© 2017

Media, Diaspora and Conflict

  • Ola Ogunyemi

Table of contents

  1. Front Matter
    Pages i-xxiii
  2. Roles of Diasporic Media in Conflicts

  3. Culture of Journalism and Conflicts

  4. Representation of Conflicts and Audiences

  5. Back Matter
    Pages 235-240

About this book


This edited collection argues that the connective and orientation roles ascribed to diasporic media overlook the wider roles they perform in reporting intractable conflicts in the Homeland. Considering the impacts of conflict on migration in the past decades, it is important to understand the capacity of diasporic media to escalate or deescalate conflicts and to serve as a source of information for their audiences in a competitive and fragmented media landscape. Using an interdisciplinary perspective, the chapters examine how the diasporic media projects the constructive and destructive outcomes of conflicts to their particularistic audiences within the global public sphere. The result is a volume that makes an important contribution to scholarship by offering critical engagements and analyzing how the diasporic media communicates information and facilitates dialogue between conflicting parties, while adding to new avenues of empirical case studies and theory development in comprehending the media coverage of conflict.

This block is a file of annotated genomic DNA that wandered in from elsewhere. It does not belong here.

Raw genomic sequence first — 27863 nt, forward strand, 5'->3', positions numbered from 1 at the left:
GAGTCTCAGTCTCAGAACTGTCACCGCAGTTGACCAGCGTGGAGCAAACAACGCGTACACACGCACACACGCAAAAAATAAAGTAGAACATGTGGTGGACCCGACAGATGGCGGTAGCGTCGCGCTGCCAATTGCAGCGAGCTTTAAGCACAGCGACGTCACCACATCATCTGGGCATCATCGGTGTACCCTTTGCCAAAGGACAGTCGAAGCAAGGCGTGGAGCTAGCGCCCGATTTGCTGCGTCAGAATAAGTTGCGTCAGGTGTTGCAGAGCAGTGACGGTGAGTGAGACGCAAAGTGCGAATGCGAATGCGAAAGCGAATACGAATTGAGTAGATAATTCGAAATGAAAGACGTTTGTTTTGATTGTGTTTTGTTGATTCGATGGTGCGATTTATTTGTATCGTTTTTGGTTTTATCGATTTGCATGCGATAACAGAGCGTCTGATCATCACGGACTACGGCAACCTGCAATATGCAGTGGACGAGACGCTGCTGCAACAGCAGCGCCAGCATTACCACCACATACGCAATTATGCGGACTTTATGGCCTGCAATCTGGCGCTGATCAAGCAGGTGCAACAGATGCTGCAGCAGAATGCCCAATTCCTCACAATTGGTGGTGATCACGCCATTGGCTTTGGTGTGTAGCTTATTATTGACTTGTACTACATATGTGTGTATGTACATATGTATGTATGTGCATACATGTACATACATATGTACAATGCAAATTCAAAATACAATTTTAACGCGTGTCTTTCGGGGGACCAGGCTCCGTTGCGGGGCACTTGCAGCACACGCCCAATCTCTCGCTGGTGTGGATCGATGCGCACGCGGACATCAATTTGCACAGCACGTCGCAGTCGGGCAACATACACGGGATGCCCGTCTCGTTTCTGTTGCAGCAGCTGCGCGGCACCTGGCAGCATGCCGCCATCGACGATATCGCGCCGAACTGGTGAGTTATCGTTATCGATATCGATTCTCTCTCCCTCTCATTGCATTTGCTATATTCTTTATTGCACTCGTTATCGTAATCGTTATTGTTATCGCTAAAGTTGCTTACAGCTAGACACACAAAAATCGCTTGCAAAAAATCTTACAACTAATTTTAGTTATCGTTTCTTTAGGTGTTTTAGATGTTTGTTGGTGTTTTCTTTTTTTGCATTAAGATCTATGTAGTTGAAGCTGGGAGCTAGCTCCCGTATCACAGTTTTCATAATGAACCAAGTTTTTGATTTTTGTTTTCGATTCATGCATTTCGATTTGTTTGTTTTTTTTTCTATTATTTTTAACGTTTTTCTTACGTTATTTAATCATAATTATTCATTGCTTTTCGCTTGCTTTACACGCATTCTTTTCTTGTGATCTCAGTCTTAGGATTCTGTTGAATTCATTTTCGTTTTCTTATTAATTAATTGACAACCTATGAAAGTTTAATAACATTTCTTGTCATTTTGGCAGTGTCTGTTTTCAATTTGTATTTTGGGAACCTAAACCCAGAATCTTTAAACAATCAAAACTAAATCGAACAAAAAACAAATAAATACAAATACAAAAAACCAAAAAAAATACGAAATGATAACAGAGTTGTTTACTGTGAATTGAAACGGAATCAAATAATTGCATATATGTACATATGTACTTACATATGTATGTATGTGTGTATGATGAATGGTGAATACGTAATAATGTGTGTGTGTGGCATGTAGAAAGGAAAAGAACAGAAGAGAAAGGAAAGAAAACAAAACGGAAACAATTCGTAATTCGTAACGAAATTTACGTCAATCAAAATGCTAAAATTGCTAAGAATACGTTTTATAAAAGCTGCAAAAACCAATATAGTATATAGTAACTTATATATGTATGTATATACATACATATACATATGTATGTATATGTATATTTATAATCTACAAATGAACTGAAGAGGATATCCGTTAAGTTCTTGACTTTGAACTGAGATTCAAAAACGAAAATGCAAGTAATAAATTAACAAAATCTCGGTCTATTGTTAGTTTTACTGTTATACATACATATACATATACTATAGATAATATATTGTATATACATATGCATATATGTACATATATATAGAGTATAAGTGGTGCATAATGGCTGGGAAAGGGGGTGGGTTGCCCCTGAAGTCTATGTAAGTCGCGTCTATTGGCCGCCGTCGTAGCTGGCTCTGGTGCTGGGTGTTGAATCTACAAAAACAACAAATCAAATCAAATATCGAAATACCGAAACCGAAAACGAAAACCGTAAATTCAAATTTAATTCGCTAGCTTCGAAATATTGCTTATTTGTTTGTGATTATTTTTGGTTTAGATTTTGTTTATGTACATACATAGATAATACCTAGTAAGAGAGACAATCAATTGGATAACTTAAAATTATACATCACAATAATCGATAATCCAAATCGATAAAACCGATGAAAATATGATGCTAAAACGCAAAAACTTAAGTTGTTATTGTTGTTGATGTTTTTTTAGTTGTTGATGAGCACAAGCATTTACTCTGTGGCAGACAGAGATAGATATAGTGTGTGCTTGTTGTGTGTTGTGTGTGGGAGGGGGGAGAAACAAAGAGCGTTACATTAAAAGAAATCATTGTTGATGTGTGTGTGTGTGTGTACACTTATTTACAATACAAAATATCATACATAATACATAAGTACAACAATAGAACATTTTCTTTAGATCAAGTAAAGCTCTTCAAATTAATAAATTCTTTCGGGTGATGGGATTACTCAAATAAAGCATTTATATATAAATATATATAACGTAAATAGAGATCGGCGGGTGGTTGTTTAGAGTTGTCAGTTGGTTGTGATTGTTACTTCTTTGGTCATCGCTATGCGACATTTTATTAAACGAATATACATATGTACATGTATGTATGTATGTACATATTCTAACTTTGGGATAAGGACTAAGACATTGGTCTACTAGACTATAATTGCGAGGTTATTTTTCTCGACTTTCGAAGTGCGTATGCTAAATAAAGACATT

Diaspora Journalism war conflict identity

Editors and affiliations

  • Ola Ogunyemi
    • 1
  1. 1.School of JournalismUniversity of LincolnLincolnUnited Kingdom

About the editors

Olatunji Ogunyemi is Principal Lecturer in journalism at the University of Lincoln, UK, and has extensive teaching and research experience in both the United Kingdom and overseas. He regularly publishes articles in journals and chapters in edited books and is the author of What Newspapers, Films, and Television do Africans Living in Britain See and Read? The Media of the African Diaspora.

Bibliographic information